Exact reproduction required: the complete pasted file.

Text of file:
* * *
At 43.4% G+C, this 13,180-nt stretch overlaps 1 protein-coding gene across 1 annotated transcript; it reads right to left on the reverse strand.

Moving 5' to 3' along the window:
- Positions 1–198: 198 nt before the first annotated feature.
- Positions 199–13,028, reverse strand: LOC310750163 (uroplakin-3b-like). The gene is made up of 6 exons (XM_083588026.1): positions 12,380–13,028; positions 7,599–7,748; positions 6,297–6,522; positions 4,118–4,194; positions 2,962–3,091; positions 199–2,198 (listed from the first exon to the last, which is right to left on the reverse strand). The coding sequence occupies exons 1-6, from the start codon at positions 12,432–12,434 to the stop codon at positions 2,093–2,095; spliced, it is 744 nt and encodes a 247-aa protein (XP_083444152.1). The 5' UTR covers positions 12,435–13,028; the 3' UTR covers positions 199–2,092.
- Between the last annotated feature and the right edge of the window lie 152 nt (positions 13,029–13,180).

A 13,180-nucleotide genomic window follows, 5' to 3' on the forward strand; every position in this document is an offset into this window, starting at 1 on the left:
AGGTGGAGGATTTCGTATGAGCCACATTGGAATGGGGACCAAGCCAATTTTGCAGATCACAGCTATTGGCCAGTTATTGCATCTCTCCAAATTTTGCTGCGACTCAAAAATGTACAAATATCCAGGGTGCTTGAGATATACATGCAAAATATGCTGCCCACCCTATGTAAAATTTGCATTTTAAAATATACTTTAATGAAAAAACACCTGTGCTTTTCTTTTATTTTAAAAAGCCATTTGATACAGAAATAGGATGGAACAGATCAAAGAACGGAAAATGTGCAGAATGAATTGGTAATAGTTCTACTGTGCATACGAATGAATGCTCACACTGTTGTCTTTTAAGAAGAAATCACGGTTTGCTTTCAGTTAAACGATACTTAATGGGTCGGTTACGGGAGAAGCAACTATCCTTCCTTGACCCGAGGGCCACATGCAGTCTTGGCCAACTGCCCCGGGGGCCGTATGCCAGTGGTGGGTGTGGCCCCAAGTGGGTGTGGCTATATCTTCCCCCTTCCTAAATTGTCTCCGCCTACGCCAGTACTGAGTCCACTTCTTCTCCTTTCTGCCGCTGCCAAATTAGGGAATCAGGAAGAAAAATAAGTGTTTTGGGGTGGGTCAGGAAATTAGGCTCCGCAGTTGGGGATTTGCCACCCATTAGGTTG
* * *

At 43.4% G+C, this 13,180-nt stretch overlaps 1 protein-coding gene across 1 annotated transcript; it reads right to left on the reverse strand.

Moving 5' to 3' along the window:
- Positions 1–198: 198 nt before the first annotated feature.
- Positions 199–13,028, reverse strand: LOC310750163 (uroplakin-3b-like). The gene is made up of 6 exons (XM_083588026.1): positions 12,380–13,028; positions 7,599–7,748; positions 6,297–6,522; positions 4,118–4,194; positions 2,962–3,091; positions 199–2,198 (listed from the first exon to the last, which is right to left on the reverse strand). The coding sequence occupies exons 1-6, from the start codon at positions 12,432–12,434 to the stop codon at positions 2,093–2,095; spliced, it is 744 nt and encodes a 247-aa protein (XP_083444152.1). The 5' UTR covers positions 12,435–13,028; the 3' UTR covers positions 199–2,092.
- Between the last annotated feature and the right edge of the window lie 152 nt (positions 13,029–13,180).

A 13,180-nucleotide genomic window follows, 5' to 3' on the forward strand; every position in this document is an offset into this window, starting at 1 on the left:
AGGTGGAGGATTTCGTATGAGCCACATTGGAATGGGGACCAAGCCAATTTTGCAGATCACAGCTATTGGCCAGTTATTGCATCTCTCCAAATTTTGCTGCGACTCAAAAATGTACAAATATCCAGGGTGCTTGAGATATACATGCAAAATATGCTGCCCACCCTATGTAAAATTTGCATTTTAAAATATACTTTAATGAAAAAACACCTGTGCTTTTCTTTTATTTTAAAAAGCCATTTGATACAGAAATAGGATGGAACAGATCAAAGAACGGAAAATGTGCAGAATGAATTGGTAATAGTTCTACTGTGCATACGAATGAATGCTCACACTGTTGTCTTTTAAGAAGAAATCACGGTTTGCTTTCAGTTAAACGATACTTAATGGGTCGGTTACGGGAGAAGCAACTATCCTTCCTTGACCCGAGGGCCACATGCAGTCTTGGCCAACTGCCCCGGGGGCCGTATGCCAGTGGTGGGTGTGGCCCCAAGTGGGTGTGGCTATATCTTCCCCCTTCCTAAATTGTCTCCGCCTACGCCAGTACTGAGTCCACTTCTTCTCCTTTCTGCCGCTGCCAAATTAGGGAATCAGGAAGAAAAATAAGTGTTTTGGGGTGGGTCAGGAAATTAGGCTCCGCAGTTGGGGATTTGCCACCCATTAGGTTG